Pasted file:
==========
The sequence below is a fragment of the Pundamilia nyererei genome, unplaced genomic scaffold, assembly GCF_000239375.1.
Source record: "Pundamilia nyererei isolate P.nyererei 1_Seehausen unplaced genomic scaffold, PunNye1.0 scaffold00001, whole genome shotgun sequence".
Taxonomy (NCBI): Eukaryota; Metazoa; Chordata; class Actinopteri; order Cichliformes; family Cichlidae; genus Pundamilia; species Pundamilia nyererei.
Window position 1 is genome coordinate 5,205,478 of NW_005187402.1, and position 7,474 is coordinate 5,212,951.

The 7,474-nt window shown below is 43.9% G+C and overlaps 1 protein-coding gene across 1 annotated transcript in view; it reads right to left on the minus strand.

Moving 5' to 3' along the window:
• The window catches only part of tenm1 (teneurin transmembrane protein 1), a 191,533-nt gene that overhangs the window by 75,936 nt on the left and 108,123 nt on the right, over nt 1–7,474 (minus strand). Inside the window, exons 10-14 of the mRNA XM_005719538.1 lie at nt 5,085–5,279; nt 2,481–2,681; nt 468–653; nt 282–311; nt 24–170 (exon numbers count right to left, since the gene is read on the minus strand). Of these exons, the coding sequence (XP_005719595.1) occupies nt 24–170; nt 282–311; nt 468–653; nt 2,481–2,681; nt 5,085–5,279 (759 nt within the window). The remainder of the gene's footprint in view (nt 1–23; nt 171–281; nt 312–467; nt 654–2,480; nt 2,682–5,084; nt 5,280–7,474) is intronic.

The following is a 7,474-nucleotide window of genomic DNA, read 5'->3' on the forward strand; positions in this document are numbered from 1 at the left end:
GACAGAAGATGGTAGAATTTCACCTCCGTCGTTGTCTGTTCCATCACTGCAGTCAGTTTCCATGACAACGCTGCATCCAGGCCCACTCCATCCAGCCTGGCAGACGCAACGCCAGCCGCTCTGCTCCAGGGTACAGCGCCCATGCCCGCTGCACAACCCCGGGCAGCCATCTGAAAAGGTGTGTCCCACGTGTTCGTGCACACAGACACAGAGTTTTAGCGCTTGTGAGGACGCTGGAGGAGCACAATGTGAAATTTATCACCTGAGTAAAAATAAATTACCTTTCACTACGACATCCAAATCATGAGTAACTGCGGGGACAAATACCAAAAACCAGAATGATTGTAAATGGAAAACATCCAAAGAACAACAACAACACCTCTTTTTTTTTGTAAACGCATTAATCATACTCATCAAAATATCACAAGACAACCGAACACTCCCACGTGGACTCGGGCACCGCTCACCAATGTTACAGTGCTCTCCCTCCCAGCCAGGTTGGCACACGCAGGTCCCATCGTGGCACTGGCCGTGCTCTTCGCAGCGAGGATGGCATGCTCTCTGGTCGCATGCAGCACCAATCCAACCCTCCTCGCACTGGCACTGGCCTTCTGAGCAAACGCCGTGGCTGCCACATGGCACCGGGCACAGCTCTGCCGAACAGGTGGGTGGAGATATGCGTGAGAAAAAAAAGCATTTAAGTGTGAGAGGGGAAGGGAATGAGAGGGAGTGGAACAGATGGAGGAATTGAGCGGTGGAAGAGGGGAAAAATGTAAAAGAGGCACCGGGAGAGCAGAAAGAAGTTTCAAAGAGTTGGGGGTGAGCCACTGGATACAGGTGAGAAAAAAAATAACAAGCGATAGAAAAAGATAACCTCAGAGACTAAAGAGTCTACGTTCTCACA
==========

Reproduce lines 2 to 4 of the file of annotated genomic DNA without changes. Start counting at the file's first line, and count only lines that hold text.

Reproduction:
Source record: "Pundamilia nyererei isolate P.nyererei 1_Seehausen unplaced genomic scaffold, PunNye1.0 scaffold00001, whole genome shotgun sequence".
Taxonomy (NCBI): Eukaryota; Metazoa; Chordata; class Actinopteri; order Cichliformes; family Cichlidae; genus Pundamilia; species Pundamilia nyererei.
Window position 1 is genome coordinate 5,205,478 of NW_005187402.1, and position 7,474 is coordinate 5,212,951.